2. You would think so except for one small difference. It’s not a true I2C bus. The bus going throughout the motherboard and extended on PCIe is called the SMBus. It’s protocol is very similar to that of the I2C bus to the point where you can talk to I2C devices using it, however there are some differences that make it work on the PC. For instance a device on the SMBus must always ACK, a device on I2C is allowed to delay it’s response. There is also a timeout function and combining the above two you get around the problem of a device locking up the bus. This all leads into one very critical piece of information: By implementing timeouts and requiring ACKs SMBus also allows for device discovery and for dynamic address allocation and hot-plugging of items on the bus via what is called ARP (Address Resolution Protocol) for the bus. The spec even suggests the master should scan the bus every 10 seconds to detect any new slaves.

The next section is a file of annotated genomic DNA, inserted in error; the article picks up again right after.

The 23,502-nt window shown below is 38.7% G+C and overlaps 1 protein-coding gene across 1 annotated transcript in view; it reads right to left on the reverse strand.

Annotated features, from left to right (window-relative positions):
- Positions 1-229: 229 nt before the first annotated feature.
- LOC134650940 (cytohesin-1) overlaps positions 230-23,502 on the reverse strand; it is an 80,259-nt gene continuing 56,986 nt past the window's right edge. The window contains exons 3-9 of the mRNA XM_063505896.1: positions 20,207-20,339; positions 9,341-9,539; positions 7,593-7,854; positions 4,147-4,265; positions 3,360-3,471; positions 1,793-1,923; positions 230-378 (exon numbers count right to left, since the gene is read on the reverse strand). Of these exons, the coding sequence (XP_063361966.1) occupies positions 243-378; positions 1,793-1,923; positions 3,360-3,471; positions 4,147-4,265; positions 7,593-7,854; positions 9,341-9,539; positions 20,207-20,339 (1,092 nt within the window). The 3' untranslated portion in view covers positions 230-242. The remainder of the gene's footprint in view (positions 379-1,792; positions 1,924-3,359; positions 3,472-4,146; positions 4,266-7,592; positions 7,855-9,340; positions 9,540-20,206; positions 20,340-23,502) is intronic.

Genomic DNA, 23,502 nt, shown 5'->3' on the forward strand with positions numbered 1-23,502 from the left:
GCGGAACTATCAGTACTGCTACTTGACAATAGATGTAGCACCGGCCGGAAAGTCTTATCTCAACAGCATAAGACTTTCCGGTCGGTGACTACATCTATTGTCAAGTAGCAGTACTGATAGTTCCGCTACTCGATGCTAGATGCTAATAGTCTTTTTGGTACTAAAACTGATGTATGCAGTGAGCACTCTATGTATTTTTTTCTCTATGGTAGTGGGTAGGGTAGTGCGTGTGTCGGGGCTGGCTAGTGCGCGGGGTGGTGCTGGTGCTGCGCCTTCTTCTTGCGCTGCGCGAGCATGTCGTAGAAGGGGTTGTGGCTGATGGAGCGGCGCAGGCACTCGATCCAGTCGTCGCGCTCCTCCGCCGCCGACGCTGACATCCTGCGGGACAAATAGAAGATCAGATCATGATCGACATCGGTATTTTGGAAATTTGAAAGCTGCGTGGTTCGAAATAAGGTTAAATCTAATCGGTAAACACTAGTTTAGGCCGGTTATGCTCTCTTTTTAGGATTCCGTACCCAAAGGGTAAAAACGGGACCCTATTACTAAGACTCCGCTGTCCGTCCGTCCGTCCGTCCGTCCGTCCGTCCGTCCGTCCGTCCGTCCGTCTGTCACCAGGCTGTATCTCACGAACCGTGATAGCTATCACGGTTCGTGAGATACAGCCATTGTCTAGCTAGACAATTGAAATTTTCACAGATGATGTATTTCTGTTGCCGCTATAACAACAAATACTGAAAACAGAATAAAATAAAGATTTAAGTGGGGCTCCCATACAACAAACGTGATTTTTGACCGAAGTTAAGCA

Now as for bus layout, the motherboard has one and only one such bus, the SMBus running through it. It sorts out the RAM, PCIe, all powermanagement, fan management, and pretty much every other running statistic you can pull from your computer including temperature (and yes SPD is part of this). Whether or not PCI cards opt to partake in this is up to the vendor. My graphics card displays all temperatures via SMBus, I’ve seen some need their own driver. Two things you mentioned however were separate from all of this. DDC does not exist as a bus on the motherboard. It exists only on the graphics adapter and out to the cable, designed only to talk to monitors and it’s entirely up to the GPU to support this. It has nothing to do with the rest of the system and is not connected to the SMBus. Likewise your BTTV example is similar. The lm-sensors manual actually specifically calls out TV tuners and other V4L devices as likely devices that carry their own i2c bus for their own purposes.